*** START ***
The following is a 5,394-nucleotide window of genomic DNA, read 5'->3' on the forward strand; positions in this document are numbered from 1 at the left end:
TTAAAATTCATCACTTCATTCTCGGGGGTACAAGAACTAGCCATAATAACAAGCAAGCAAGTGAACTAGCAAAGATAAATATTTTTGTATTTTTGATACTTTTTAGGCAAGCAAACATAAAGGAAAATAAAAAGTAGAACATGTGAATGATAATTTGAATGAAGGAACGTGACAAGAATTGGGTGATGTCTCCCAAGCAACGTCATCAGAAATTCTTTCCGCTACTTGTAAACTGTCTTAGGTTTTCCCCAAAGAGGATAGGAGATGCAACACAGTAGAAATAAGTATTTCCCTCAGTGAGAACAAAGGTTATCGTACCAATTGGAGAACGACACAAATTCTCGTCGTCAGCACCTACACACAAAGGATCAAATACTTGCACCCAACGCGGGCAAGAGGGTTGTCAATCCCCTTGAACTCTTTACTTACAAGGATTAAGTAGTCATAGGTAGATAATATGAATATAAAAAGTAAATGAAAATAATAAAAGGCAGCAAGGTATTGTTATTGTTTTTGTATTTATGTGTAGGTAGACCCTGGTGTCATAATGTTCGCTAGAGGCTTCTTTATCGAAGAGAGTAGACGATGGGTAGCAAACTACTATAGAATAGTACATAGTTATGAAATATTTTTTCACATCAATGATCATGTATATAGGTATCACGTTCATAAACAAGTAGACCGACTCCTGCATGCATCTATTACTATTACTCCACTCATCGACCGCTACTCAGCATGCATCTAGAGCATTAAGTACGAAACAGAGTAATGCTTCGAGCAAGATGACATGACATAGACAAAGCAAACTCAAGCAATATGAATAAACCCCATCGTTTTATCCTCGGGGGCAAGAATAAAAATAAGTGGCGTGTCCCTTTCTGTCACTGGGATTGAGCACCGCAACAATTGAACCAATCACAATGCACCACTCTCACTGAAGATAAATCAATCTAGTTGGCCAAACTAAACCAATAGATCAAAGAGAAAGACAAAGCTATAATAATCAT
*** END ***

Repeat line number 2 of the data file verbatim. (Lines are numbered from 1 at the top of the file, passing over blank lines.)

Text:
TTAAAATTCATCACTTCATTCTCGGGGGTACAAGAACTAGCCATAATAACAAGCAAGCAAGTGAACTAGCAAAGATAAATATTTTTGTATTTTTGATACTTTTTAGGCAAGCAAACATAAAGGAAAATAAAAAGTAGAACATGTGAATGATAATTTGAATGAAGGAACGTGACAAGAATTGGGTGATGTCTCCCAAGCAACGTCATCAGAAATTCTTTCCGCTACTTGTAAACTGTCTTAGGTTTTCCCCAAAGAGGATAGGAGATGCAACACAGTAGAAATAAGTATTTCCCTCAGTGAGAACAAAGGTTATCGTACCAATTGGAGAACGACACAAATTCTCGTCGTCAGCACCTACACACAAAGGATCAAATACTTGCACCCAACGCGGGCAAGAGGGTTGTCAATCCCCTTGAACTCTTTACTTACAAGGATTAAGTAGTCATAGGTAGATAATATGAATATAAAAAGTAAATGAAAATAATAAAAGGCAGCAAGGTATTGTTATTGTTTTTGTATTTATGTGTAGGTAGACCCTGGTGTCATAATGTTCGCTAGAGGCTTCTTTATCGAAGAGAGTAGACGATGGGTAGCAAACTACTATAGAATAGTACATAGTTATGAAATATTTTTTCACATCAATGATCATGTATATAGGTATCACGTTCATAAACAAGTAGACCGACTCCTGCATGCATCTATTACTATTACTCCACTCATCGACCGCTACTCAGCATGCATCTAGAGCATTAAGTACGAAACAGAGTAATGCTTCGAGCAAGATGACATGACATAGACAAAGCAAACTCAAGCAATATGAATAAACCCCATCGTTTTATCCTCGGGGGCAAGAATAAAAATAAGTGGCGTGTCCCTTTCTGTCACTGGGATTGAGCACCGCAACAATTGAACCAATCACAATGCACCACTCTCACTGAAGATAAATCAATCTAGTTGGCCAAACTAAACCAATAGATCAAAGAGAAAGACAAAGCTATAATAATCAT